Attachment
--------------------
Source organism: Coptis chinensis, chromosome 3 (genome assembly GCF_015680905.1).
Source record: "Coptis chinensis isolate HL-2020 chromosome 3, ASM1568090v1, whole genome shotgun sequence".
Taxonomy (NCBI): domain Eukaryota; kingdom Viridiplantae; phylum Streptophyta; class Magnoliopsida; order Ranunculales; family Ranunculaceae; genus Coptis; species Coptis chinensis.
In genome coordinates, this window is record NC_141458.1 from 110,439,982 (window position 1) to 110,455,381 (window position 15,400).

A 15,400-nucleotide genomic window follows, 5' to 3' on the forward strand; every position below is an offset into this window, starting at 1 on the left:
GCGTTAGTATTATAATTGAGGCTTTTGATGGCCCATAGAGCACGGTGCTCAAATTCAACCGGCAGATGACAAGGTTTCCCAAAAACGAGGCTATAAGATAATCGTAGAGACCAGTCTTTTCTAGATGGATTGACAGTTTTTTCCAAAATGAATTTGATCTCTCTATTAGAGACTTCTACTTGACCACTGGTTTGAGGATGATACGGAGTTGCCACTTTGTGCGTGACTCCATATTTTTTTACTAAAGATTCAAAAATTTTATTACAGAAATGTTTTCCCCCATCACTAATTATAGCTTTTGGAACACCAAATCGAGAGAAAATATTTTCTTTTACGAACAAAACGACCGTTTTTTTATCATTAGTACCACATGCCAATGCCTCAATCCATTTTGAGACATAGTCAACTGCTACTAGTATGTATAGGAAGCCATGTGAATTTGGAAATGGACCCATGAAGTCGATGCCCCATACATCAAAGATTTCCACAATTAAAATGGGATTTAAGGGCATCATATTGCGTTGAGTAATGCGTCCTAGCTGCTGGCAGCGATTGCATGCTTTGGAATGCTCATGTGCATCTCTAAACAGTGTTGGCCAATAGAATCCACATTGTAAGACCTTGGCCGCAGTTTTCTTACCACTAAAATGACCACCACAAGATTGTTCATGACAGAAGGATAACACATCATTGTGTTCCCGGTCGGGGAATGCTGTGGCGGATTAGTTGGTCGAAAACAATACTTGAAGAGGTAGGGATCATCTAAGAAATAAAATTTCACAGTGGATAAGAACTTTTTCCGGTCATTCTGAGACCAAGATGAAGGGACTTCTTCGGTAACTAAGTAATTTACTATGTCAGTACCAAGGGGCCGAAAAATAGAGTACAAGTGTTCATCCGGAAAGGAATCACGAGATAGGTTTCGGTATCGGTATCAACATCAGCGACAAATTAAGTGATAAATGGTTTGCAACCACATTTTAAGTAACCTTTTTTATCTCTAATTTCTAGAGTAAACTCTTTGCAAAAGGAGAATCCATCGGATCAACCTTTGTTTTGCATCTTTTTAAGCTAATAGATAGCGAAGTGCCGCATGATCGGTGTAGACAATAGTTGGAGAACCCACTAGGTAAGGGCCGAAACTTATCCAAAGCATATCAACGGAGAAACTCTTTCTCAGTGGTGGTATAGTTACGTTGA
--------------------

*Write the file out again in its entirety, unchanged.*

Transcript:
Source organism: Coptis chinensis, chromosome 3 (genome assembly GCF_015680905.1).
Source record: "Coptis chinensis isolate HL-2020 chromosome 3, ASM1568090v1, whole genome shotgun sequence".
Taxonomy (NCBI): domain Eukaryota; kingdom Viridiplantae; phylum Streptophyta; class Magnoliopsida; order Ranunculales; family Ranunculaceae; genus Coptis; species Coptis chinensis.
In genome coordinates, this window is record NC_141458.1 from 110,439,982 (window position 1) to 110,455,381 (window position 15,400).

A 15,400-nucleotide genomic window follows, 5' to 3' on the forward strand; every position below is an offset into this window, starting at 1 on the left:
GCGTTAGTATTATAATTGAGGCTTTTGATGGCCCATAGAGCACGGTGCTCAAATTCAACCGGCAGATGACAAGGTTTCCCAAAAACGAGGCTATAAGATAATCGTAGAGACCAGTCTTTTCTAGATGGATTGACAGTTTTTTCCAAAATGAATTTGATCTCTCTATTAGAGACTTCTACTTGACCACTGGTTTGAGGATGATACGGAGTTGCCACTTTGTGCGTGACTCCATATTTTTTTACTAAAGATTCAAAAATTTTATTACAGAAATGTTTTCCCCCATCACTAATTATAGCTTTTGGAACACCAAATCGAGAGAAAATATTTTCTTTTACGAACAAAACGACCGTTTTTTTATCATTAGTACCACATGCCAATGCCTCAATCCATTTTGAGACATAGTCAACTGCTACTAGTATGTATAGGAAGCCATGTGAATTTGGAAATGGACCCATGAAGTCGATGCCCCATACATCAAAGATTTCCACAATTAAAATGGGATTTAAGGGCATCATATTGCGTTGAGTAATGCGTCCTAGCTGCTGGCAGCGATTGCATGCTTTGGAATGCTCATGTGCATCTCTAAACAGTGTTGGCCAATAGAATCCACATTGTAAGACCTTGGCCGCAGTTTTCTTACCACTAAAATGACCACCACAAGATTGTTCATGACAGAAGGATAACACATCATTGTGTTCCCGGTCGGGGAATGCTGTGGCGGATTAGTTGGTCGAAAACAATACTTGAAGAGGTAGGGATCATCTAAGAAATAAAATTTCACAGTGGATAAGAACTTTTTCCGGTCATTCTGAGACCAAGATGAAGGGACTTCTTCGGTAACTAAGTAATTTACTATGTCAGTACCAAGGGGCCGAAAAATAGAGTACAAGTGTTCATCCGGAAAGGAATCACGAGATAGGTTTCGGTATCGGTATCAACATCAGCGACAAATTAAGTGATAAATGGTTTGCAACCACATTTTAAGTAACCTTTTTTATCTCTAATTTCTAGAGTAAACTCTTTGCAAAAGGAGAATCCATCGGATCAACCTTTGTTTTGCATCTTTTTAAGCTAATAGATAGCGAAGTGCCGCATGATCGGTGTAGACAATAGTTGGAGAACCCACTAGGTAAGGGCCGAAACTTATCCAAAGCATATCAACGGAGAAACTCTTTCTCAGTGGTGGTATAGTTACGTTGA